It’s as easy as boiling water and counting to 4. 

Sure, spaghetti and meatballs for dinner. But for me pasta is also a great side dish for almost any protein, especially in the winter. Better yet, using my four-step pasta formula, I can build all kinds of pasta combos that start with creative shapes and end with surprises on top. It couldn't be easier! Here's how it works. 

Credit: Getty / sal61

Step 1: Pick a pasta shape

Choose a shape or style of pasta that works well with the rest of your meal, and plan for six ounces of dried pasta to serve two people as a side dish. Here's my insider's guide to matching shapes to sides:

Braises: penne or cavatappi to capture the sauce or gravy

Light mains like fish and chicken: pappardelle, which eats lighter than some other shapes

Hearty mains like beef or pork: chewier pastas like rigatoni

Step 2: Top with butter

Sure, you can use plain butter here, but if you only have three ways to bring flavor to your pasta, make them all count! For me, this means compound butter. I buy pre-made butters from brands including D'Artagnan, Isola, and Kerrygold, or I make my own and store in small portions in the freezer for ease. You will need one tablespoon of butter for every six ounces of pasta.

White and black truffle butter for super luxurious flavor

Roasted garlic butter for a rustic heft

Black garlic butter for some sweetness

Porcini butter for an earthy meatiness

Smoked paprika butter for both color and gentle smoky heat

Step 3: Add an intense flavor boost

Here's where you tuck in some delicious flavor to make your pasta side dish sing—an item that packs a wallop in a small amount. Depending on how intense the flavor is, you'll need between ½ tablespoon and 1 ½ tablespoons per six ounces of pasta. Use these ideas to get started:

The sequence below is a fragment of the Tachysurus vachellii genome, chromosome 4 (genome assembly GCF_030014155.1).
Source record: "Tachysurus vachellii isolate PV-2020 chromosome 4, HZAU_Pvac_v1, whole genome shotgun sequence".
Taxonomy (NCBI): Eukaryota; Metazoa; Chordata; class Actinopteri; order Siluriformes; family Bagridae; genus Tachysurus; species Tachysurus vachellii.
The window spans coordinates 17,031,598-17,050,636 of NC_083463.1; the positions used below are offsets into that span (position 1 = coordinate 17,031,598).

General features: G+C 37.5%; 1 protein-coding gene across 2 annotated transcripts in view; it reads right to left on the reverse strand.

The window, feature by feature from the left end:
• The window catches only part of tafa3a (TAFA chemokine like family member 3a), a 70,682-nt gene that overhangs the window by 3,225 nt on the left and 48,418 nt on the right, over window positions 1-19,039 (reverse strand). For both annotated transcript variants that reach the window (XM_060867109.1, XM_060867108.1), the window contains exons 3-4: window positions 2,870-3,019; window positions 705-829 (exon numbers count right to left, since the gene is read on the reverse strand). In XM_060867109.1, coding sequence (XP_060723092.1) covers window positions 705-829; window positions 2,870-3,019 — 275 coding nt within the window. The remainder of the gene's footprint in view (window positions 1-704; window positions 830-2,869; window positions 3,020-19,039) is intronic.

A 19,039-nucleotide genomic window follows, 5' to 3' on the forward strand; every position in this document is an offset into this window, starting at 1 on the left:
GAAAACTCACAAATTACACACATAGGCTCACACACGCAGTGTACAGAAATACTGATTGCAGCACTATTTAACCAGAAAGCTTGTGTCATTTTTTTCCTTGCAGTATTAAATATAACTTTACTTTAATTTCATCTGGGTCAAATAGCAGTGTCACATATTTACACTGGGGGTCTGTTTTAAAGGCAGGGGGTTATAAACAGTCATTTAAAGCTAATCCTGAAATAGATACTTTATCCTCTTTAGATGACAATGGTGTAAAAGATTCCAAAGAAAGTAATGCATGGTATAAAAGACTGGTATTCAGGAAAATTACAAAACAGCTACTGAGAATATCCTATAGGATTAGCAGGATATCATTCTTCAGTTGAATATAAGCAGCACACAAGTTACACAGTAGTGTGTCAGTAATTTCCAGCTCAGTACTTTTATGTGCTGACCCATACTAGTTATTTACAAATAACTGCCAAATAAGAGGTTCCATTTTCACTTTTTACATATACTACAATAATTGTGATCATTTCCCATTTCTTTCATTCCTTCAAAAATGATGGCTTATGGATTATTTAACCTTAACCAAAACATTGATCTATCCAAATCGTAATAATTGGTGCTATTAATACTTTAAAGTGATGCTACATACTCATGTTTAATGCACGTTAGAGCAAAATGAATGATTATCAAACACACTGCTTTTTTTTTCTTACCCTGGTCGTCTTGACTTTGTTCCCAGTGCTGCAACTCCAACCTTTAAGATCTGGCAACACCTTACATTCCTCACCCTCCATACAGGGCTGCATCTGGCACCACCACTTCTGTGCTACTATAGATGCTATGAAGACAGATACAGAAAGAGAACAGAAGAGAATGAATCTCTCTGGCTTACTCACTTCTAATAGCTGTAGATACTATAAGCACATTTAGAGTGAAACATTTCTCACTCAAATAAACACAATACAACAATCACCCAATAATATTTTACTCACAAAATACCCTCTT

Caramelized onion

Sun-dried tomato

Crispy bacon or pancetta cubes

Fried capers

And of course, grated cheese

A note: With items like citrus zest, start with ½ tablespoon. Crispy pancetta cubes? 1 ½ tablespoons. In general, begin with less; you can always add more.

Step 4: Top with a fresh herb

Don't skip this step! A fresh herbal hit brings both color and fresh flavor to your dish. Think about using these fresh (not dried!) herbs: 






And here's where you can think about pairing with your main dish. If you cook your stew with thyme, put fresh thyme in with your pasta. If your lamb is marinated with rosemary, add fresh rosemary to your pasta. Assume ½-1 tablespoon of chopped fresh herb per six ounces of pasta. More subtle herbs like basil, chives, parsley, or chervil you can use more; woody or intense herbs like sage, mint, rosemary, or thyme, start with less.

Some delicious pasta combinations 

This is all about playing and experimenting, but if you want a few to get you started, here are some of my favorite, dinner-tested combos:

Pappardelle with truffle butter, lemon zest, and chives

Cavatappi with porcini butter, pancetta, and sage

Penne with roasted garlic butter, Parmesan, and parsley

Orecchiette with smoked paprika butter, sundried tomatoes, and basil

Secret step 5: crunch! 

Want to take this pasta to an even higher place? Add a textural element like toasted nuts or breadcrumbs for crunch.